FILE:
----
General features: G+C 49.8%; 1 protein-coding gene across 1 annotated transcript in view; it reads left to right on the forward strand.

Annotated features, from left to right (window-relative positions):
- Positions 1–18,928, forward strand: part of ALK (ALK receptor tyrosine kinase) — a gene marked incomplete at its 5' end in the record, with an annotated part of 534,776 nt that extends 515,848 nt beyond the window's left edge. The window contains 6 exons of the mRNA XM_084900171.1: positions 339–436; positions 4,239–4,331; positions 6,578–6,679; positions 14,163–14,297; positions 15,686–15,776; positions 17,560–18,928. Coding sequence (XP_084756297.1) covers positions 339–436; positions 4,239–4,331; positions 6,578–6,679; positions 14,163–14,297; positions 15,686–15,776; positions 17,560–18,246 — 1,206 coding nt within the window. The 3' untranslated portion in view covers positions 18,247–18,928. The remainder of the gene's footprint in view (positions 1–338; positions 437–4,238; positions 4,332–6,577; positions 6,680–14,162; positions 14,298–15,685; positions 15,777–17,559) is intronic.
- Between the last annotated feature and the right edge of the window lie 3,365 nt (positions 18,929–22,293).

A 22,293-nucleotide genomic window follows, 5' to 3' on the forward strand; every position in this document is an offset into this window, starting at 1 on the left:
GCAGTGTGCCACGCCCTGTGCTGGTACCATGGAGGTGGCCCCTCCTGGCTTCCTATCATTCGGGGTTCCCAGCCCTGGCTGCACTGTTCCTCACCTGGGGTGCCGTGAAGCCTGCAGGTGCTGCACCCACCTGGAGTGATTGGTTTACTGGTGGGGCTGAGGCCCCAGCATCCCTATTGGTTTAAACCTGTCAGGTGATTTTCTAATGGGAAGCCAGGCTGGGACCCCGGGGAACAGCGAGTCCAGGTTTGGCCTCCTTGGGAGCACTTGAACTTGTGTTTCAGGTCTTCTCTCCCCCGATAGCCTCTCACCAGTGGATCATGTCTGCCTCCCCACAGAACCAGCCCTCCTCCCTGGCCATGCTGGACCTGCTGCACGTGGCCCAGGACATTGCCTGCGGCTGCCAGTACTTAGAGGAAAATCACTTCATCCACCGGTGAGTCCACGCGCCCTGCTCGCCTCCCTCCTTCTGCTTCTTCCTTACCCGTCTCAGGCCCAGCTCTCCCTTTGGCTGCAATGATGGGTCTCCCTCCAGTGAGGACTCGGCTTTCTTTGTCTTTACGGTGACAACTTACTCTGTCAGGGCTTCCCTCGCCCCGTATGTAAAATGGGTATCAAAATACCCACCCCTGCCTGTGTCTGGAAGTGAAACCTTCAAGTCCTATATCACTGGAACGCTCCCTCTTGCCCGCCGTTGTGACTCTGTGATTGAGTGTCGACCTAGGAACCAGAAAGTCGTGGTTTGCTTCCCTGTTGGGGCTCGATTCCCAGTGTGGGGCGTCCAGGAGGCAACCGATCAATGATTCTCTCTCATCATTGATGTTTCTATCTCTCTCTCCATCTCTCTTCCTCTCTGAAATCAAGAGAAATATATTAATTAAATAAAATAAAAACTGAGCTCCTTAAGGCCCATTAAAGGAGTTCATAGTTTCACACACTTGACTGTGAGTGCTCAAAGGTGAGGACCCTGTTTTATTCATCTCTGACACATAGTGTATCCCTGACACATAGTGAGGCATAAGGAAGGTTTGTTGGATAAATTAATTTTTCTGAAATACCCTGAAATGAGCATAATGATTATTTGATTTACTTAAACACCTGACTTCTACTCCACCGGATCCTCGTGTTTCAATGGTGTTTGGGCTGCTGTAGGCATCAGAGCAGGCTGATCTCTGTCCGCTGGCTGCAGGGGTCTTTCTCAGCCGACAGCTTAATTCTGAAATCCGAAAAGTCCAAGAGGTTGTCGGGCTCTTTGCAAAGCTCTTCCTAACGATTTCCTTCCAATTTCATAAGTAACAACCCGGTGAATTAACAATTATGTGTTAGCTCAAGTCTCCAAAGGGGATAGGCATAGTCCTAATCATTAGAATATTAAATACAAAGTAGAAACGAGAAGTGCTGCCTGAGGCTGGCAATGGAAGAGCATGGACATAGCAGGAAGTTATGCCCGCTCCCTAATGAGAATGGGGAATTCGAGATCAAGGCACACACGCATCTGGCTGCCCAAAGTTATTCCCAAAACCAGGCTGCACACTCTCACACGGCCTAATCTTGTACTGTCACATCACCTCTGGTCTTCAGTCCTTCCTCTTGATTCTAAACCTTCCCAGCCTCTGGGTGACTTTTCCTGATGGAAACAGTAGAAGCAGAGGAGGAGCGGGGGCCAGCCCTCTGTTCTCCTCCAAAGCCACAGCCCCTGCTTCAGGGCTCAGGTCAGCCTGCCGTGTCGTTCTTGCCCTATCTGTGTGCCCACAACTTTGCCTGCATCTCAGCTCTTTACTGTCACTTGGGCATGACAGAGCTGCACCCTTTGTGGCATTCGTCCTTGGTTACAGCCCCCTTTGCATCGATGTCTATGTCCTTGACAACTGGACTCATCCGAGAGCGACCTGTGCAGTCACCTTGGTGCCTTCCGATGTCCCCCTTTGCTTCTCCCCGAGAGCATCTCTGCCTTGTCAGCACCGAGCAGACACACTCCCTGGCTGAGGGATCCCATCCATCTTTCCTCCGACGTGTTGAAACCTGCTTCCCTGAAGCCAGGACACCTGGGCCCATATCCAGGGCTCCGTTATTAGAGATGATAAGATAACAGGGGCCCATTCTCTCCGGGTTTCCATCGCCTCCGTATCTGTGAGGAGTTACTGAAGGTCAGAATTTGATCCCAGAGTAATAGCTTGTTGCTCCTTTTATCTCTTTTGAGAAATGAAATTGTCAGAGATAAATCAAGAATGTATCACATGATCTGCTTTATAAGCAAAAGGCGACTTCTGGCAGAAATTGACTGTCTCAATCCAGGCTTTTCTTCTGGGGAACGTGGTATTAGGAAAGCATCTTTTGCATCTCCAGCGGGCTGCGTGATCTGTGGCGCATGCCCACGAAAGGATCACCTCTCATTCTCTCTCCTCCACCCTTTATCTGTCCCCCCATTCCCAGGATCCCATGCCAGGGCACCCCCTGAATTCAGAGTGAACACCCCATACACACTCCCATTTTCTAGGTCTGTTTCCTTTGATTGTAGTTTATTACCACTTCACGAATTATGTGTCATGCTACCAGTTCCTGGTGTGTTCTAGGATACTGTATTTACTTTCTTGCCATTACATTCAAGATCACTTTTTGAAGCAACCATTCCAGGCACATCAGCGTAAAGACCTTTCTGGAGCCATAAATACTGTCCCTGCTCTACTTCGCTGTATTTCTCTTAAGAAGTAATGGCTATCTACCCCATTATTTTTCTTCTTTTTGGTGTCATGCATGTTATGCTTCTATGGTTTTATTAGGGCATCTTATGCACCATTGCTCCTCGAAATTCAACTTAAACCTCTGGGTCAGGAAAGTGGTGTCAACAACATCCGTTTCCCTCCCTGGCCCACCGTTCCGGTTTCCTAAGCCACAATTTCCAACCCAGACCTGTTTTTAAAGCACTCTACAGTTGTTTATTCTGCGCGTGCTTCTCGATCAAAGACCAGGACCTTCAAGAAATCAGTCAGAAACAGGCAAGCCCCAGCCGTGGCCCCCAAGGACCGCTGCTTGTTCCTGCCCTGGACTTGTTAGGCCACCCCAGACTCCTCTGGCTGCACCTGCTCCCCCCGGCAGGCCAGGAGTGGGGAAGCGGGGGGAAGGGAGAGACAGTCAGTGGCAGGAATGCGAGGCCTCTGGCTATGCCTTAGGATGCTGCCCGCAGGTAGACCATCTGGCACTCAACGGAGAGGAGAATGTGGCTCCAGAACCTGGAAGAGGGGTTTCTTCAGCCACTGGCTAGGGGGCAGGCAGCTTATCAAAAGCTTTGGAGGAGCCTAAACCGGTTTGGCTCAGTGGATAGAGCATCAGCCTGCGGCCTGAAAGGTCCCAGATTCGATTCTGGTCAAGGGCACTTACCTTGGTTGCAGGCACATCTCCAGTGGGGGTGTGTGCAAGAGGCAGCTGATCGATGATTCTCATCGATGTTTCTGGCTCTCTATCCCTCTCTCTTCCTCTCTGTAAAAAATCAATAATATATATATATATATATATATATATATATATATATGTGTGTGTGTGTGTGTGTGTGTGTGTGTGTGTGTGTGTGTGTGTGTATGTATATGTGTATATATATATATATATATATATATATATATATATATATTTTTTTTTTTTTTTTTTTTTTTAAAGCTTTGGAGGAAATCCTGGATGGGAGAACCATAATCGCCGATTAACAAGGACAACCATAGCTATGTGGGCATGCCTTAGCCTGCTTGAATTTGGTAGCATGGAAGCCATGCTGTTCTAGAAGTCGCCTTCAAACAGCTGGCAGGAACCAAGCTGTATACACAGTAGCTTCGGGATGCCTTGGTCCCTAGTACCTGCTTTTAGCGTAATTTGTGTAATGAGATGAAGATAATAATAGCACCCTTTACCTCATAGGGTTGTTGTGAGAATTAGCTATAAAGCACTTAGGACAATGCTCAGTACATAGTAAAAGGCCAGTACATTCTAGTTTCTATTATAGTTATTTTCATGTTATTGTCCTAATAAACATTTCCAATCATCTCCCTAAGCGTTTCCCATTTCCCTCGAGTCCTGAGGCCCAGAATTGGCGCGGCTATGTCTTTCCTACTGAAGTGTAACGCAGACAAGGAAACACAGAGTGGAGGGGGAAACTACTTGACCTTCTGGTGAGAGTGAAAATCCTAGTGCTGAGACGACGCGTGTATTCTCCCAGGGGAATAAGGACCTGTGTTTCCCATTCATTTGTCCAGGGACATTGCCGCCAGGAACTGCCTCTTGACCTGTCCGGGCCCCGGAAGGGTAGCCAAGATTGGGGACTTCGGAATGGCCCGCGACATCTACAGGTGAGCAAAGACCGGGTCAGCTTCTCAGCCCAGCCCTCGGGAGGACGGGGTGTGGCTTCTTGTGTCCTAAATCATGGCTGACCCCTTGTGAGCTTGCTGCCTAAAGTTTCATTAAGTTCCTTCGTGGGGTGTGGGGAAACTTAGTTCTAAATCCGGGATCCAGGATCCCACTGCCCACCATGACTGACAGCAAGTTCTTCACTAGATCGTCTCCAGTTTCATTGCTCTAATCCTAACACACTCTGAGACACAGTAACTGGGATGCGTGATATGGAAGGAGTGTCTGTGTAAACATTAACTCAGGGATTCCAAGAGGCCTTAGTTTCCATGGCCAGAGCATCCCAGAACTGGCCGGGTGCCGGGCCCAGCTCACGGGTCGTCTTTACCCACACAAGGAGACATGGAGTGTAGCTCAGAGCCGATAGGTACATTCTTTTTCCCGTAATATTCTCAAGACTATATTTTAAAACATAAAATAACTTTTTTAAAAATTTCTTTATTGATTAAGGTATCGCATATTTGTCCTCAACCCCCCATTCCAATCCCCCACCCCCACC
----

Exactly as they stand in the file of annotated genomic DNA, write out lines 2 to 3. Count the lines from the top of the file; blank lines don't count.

Annotated features, from left to right (window-relative positions):
- Positions 1–18,928, forward strand: part of ALK (ALK receptor tyrosine kinase) — a gene marked incomplete at its 5' end in the record, with an annotated part of 534,776 nt that extends 515,848 nt beyond the window's left edge. The window contains 6 exons of the mRNA XM_084900171.1: positions 339–436; positions 4,239–4,331; positions 6,578–6,679; positions 14,163–14,297; positions 15,686–15,776; positions 17,560–18,928. Coding sequence (XP_084756297.1) covers positions 339–436; positions 4,239–4,331; positions 6,578–6,679; positions 14,163–14,297; positions 15,686–15,776; positions 17,560–18,246 — 1,206 coding nt within the window. The 3' untranslated portion in view covers positions 18,247–18,928. The remainder of the gene's footprint in view (positions 1–338; positions 437–4,238; positions 4,332–6,577; positions 6,680–14,162; positions 14,298–15,685; positions 15,777–17,559) is intronic.